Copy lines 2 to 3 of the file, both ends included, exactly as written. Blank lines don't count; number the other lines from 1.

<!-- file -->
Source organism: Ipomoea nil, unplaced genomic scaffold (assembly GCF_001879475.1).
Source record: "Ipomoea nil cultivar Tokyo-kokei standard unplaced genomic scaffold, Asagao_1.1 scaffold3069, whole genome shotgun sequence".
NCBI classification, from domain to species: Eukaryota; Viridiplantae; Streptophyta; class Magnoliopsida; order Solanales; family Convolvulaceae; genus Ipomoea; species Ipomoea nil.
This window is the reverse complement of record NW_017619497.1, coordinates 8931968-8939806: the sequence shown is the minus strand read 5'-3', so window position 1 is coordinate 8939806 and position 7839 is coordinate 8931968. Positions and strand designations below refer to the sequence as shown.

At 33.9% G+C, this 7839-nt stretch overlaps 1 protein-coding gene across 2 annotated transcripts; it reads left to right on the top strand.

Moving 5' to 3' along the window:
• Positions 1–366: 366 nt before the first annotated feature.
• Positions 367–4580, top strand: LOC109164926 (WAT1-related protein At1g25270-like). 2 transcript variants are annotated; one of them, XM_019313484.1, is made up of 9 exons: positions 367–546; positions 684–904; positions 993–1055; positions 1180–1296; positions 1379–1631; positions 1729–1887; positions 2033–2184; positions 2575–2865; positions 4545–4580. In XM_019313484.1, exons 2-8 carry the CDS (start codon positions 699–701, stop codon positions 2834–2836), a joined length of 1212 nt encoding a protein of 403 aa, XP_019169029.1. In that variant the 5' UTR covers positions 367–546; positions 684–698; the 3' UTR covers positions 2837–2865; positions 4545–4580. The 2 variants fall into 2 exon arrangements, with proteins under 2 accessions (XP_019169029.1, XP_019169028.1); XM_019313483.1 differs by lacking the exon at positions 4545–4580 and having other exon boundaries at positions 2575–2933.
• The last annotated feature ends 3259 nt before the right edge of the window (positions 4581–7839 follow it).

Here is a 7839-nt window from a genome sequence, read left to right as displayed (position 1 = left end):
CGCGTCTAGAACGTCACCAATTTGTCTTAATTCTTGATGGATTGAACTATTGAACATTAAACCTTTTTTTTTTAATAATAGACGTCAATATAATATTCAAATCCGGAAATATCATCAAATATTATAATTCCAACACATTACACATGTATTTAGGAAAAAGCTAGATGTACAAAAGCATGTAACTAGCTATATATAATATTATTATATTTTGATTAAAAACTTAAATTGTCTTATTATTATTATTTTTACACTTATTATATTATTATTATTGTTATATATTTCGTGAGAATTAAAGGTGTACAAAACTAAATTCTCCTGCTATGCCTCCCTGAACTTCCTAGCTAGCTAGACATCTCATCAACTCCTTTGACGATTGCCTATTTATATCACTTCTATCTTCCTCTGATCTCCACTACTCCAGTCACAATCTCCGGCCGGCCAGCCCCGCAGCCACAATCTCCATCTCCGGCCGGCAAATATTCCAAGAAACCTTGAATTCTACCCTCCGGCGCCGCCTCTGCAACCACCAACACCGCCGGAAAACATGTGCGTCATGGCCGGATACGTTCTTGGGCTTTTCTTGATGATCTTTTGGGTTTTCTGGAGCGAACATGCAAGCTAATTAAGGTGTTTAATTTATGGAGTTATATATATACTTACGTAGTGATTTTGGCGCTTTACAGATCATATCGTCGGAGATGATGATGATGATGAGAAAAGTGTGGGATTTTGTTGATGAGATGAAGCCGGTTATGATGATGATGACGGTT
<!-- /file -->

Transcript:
Source record: "Ipomoea nil cultivar Tokyo-kokei standard unplaced genomic scaffold, Asagao_1.1 scaffold3069, whole genome shotgun sequence".
NCBI classification, from domain to species: Eukaryota; Viridiplantae; Streptophyta; class Magnoliopsida; order Solanales; family Convolvulaceae; genus Ipomoea; species Ipomoea nil.